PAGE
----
This composition is based on the Panjabi folk poetic form Alahania related to death. In the first stanza, the message of worldly destructibility is conveyed while glorifying IkOankar, the Creator. In the second stanza, the being is advised to give up pride and remember IkOankar. In the third stanza, the life of those beings is considered fruitful, who single-mindedly remember the eternal IkOankar. Everything happens according to the will of IkOankar; human effort is only a means to that end. In the last stanza it is conveyed that crying for worldly things is useless. Crying in longing and love of IkOankar is meaningful.
rāgu  mahalā  1    
gharu  5  alāhaṇīā  
ikoaṅkār  satigur  prasādi.  
dhannu  sirandā  sacā  pātisāhu   jini  jagu  dhandhai  lāiā.  
muhlati  punī    pāī  bharī   jānīaṛā  ghati  calāiā.  
jānī  ghati  calāiā    likhiā  āiā   runne  vīr  sabāe.    
kāṁiā  hans  thīā  vechoṛā   jāṁ  din  punne  merī  māe.  
jehā  likhiā  tehā  pāiā   jehā  purabi  kamāiā.  
dhannu  sirandā  sacā  pātisāhu   jini  jagu  dhandhai  lāiā.1.    
-Guru  Granth  Sahib  578-579  
Literal Translation
Interpretive Transcreation
Poetical Dimension
This composition is set in the rag or musical mode of Vadahans, which is common in wedding and death ceremonies. Vadahans is associated with folk traditions. In this composition, Alahania are the songs of sorrow that are sung after someone dies,  which vary based on the deceased’s age and the circumstances of their passing. Usually, the immediate female relatives sing these songs as a group and publicly display their grief and pain by beating themselves or wailing. Vadahans literally means the great swan. The swan is often associated with the self, the being, or the spirit within. In the Guru Granth Sahib, many compositions often distinguish between being swan-like (calm on the waters) versus being crane-like (full of pretension). This is about our potential to be swan-like and a more vastly understanding folk culture. These compositions are about more than the funeral ceremony, more than the folk culture around death, more than the folk culture of women grieving and lamenting physically, and the sadness of this occasion. Guru Nanak uses this common experience to guide us toward a deeper understanding of how we get through a painful time without building on that pain. How do we practice acceptance? How do we come to reflect in these times of mourning? How do we move toward remedies for our pain rather than picking at our wounds?

In the first stanza, Guru Nanak invokes the creative element of IkOankar (One Creative and Pervasive Force, 1Force, the One) and says, That eternal Creator, That Sovereign is praiseworthy, has engaged the whole world in various tasks and affairs. Whatever we are doing, have done, and will do, is all established by the Sovereign Creator. IkOankar is the master planner who has decided how long we will stay here, what we will engage in, and when our time will be fulfilled—when we will be called to the Court. The Guru describes what happens when our time is complete, when the Order comes for us to depart by using imagery from existing popular paradigms: the messengers of death chain us up and lead us to the hereafter. All our relatives weep, and the life-force separates from the body. The Guru describes our life-force as hans, the swan that separates itself from the body while invoking the mother, mae. The address or invocation of the mother is often done when we are in pain and need to confide in someone who loves us and will understand what is paining us. The Guru ends by emphasizing that whatever was the Writ, whatever we have earned from the Origin, that is what we receive. The stanza ends by repeating the first line again: praiseworthy is the Creator, the true Sovereign, Who has engaged the world in worldly affairs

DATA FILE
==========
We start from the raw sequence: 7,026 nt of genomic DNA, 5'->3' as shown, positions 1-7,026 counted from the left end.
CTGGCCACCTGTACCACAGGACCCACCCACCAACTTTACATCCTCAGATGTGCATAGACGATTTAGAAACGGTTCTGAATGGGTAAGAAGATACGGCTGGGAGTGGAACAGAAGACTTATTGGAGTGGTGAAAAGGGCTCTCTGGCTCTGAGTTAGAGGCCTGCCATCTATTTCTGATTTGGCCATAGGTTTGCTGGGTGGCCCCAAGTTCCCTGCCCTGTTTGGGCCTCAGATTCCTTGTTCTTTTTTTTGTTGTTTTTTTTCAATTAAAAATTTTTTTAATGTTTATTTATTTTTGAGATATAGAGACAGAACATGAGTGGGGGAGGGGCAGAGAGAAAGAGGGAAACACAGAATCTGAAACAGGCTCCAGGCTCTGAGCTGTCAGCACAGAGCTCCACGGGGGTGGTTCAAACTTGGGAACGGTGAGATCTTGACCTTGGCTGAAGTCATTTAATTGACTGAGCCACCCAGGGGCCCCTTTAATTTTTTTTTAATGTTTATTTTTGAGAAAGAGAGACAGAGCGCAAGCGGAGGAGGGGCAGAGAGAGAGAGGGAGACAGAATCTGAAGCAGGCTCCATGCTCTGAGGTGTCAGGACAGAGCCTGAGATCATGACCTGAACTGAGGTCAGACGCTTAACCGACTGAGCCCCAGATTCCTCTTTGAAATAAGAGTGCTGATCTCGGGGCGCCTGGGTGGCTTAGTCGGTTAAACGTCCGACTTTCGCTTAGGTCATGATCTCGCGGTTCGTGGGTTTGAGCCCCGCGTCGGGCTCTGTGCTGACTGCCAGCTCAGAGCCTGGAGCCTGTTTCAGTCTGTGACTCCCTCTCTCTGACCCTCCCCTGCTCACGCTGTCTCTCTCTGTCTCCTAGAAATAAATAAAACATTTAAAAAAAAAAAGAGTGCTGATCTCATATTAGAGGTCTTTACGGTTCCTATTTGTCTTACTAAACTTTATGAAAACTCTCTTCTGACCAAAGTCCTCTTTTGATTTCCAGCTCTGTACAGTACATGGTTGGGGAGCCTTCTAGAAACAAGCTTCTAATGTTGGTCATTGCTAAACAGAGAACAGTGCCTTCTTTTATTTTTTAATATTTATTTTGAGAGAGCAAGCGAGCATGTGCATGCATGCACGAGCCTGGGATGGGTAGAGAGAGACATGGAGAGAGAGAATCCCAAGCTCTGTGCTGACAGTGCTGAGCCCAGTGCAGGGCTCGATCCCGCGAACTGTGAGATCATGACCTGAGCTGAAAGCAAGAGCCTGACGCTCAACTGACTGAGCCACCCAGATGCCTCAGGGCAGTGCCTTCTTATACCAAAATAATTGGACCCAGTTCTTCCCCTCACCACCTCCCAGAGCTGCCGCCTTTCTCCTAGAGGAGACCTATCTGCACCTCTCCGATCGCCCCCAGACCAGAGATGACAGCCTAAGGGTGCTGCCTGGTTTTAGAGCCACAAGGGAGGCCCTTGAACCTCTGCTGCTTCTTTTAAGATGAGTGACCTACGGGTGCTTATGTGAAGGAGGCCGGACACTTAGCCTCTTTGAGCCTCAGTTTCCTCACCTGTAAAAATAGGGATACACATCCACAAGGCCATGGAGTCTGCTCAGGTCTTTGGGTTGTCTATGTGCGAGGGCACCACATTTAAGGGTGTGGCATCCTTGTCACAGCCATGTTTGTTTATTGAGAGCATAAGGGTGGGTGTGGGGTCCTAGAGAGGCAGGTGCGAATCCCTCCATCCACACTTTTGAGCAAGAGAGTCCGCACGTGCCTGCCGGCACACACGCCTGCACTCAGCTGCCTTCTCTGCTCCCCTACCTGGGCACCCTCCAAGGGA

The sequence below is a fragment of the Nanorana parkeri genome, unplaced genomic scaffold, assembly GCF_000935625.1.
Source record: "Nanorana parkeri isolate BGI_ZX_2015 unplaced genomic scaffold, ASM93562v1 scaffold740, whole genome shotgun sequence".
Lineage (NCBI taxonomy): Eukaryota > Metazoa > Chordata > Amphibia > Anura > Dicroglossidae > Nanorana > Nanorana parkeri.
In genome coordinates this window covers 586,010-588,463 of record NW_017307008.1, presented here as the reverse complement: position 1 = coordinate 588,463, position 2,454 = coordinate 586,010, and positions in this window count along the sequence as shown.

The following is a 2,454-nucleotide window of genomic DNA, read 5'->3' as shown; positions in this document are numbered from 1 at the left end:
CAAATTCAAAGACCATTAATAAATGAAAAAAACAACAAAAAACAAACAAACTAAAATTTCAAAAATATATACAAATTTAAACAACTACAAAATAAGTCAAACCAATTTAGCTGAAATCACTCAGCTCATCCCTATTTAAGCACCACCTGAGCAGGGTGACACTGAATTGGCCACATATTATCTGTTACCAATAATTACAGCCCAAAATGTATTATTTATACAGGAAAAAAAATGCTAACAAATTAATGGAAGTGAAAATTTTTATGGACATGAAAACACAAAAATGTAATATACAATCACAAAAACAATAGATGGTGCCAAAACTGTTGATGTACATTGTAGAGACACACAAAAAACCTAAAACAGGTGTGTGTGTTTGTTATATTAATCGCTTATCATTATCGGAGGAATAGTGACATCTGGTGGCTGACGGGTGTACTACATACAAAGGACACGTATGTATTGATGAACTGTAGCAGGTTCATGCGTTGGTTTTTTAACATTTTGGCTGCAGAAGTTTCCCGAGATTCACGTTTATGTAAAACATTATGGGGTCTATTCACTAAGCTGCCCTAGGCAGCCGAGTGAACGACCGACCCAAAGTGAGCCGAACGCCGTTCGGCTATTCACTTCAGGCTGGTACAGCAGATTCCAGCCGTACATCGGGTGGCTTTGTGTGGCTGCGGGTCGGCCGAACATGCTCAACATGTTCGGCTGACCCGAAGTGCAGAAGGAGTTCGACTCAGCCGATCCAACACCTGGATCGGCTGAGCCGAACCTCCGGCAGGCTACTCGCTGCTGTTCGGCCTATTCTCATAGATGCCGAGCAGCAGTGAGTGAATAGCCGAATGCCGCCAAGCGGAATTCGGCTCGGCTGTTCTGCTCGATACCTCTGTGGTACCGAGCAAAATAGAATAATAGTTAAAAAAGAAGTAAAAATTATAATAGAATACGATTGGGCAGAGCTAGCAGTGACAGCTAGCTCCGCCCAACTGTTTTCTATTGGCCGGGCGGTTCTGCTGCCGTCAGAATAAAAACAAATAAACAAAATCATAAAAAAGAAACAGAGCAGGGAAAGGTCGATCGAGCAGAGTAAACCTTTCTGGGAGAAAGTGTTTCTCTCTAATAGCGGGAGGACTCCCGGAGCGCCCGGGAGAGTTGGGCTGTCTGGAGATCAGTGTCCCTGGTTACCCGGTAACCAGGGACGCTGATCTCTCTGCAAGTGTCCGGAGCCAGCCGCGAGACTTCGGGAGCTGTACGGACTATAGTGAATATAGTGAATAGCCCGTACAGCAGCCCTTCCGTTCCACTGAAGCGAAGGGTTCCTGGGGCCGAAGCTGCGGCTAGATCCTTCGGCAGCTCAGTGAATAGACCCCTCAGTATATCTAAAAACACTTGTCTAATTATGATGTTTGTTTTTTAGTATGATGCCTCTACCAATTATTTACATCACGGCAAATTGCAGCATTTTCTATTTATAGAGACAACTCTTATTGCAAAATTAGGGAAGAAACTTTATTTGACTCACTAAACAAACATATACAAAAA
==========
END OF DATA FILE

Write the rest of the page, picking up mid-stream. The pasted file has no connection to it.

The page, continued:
From the beginning of this composition, the Guru urges us to focus on the Sovereign, the Creator, and to understand that One as praiseworthy. When people die, we struggle. We often find ourselves questioning the Creator, in denial, upset, and frustrated at the belief that those we love have been taken away from us too soon. We might be angry at the Divine; we might doubt the Divine; we might resist practicing devotion to the Divine. The Guru understands this common experience and centers us in the praise of that Sovereign Creator, the inevitably of our allotted time in this world, and the understanding that whatever we received was earned from the Origin. The Guru acknowledges that this is something we will all come to experience. We are not the ones who leave; we are the ones left behind. We grieve, are pained, and are reminded that we will also one day experience this departing. 

The last line is a repetition of the first, as Alahania are sung, and the message is reemphasized in that medium: praiseworthy is the Creator, the eternal Sovereign, Who has engaged the world in its affairs. Will we take the Guru’s invitation to shift our perspective in times of great sorrow? Will we come to understand death as part of the Command? Will we exacerbate our pain, or will we engage in things that act as a balm?